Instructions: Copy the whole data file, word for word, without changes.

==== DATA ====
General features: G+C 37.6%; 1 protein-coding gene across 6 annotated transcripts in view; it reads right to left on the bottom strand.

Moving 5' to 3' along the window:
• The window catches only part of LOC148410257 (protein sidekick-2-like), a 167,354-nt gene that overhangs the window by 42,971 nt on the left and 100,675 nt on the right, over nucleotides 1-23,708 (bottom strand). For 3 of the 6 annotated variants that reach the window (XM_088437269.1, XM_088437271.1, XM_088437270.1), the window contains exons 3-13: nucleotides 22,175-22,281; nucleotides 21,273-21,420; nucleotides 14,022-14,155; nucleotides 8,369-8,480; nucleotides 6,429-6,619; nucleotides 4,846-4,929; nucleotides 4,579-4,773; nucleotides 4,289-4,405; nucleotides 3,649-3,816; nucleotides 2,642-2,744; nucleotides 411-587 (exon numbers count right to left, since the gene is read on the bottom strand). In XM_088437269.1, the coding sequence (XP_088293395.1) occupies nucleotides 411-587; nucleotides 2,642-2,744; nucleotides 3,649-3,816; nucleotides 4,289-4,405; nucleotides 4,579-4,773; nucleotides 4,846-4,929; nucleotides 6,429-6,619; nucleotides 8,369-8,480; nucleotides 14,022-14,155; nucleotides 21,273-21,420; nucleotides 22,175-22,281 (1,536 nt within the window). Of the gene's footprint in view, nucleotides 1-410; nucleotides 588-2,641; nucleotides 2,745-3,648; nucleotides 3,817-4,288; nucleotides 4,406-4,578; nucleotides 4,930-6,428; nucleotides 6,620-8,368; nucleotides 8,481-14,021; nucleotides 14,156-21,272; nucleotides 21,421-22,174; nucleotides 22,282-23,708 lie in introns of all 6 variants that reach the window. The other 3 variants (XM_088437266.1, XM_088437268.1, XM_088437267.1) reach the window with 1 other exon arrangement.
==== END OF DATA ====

General features: G+C 37.6%; 1 protein-coding gene across 6 annotated transcripts in view; it reads right to left on the bottom strand.

Moving 5' to 3' along the window:
• The window catches only part of LOC148410257 (protein sidekick-2-like), a 167,354-nt gene that overhangs the window by 42,971 nt on the left and 100,675 nt on the right, over nucleotides 1-23,708 (bottom strand). For 3 of the 6 annotated variants that reach the window (XM_088437269.1, XM_088437271.1, XM_088437270.1), the window contains exons 3-13: nucleotides 22,175-22,281; nucleotides 21,273-21,420; nucleotides 14,022-14,155; nucleotides 8,369-8,480; nucleotides 6,429-6,619; nucleotides 4,846-4,929; nucleotides 4,579-4,773; nucleotides 4,289-4,405; nucleotides 3,649-3,816; nucleotides 2,642-2,744; nucleotides 411-587 (exon numbers count right to left, since the gene is read on the bottom strand). In XM_088437269.1, the coding sequence (XP_088293395.1) occupies nucleotides 411-587; nucleotides 2,642-2,744; nucleotides 3,649-3,816; nucleotides 4,289-4,405; nucleotides 4,579-4,773; nucleotides 4,846-4,929; nucleotides 6,429-6,619; nucleotides 8,369-8,480; nucleotides 14,022-14,155; nucleotides 21,273-21,420; nucleotides 22,175-22,281 (1,536 nt within the window). Of the gene's footprint in view, nucleotides 1-410; nucleotides 588-2,641; nucleotides 2,745-3,648; nucleotides 3,817-4,288; nucleotides 4,406-4,578; nucleotides 4,930-6,428; nucleotides 6,620-8,368; nucleotides 8,481-14,021; nucleotides 14,156-21,272; nucleotides 21,421-22,174; nucleotides 22,282-23,708 lie in introns of all 6 variants that reach the window. The other 3 variants (XM_088437266.1, XM_088437268.1, XM_088437267.1) reach the window with 1 other exon arrangement.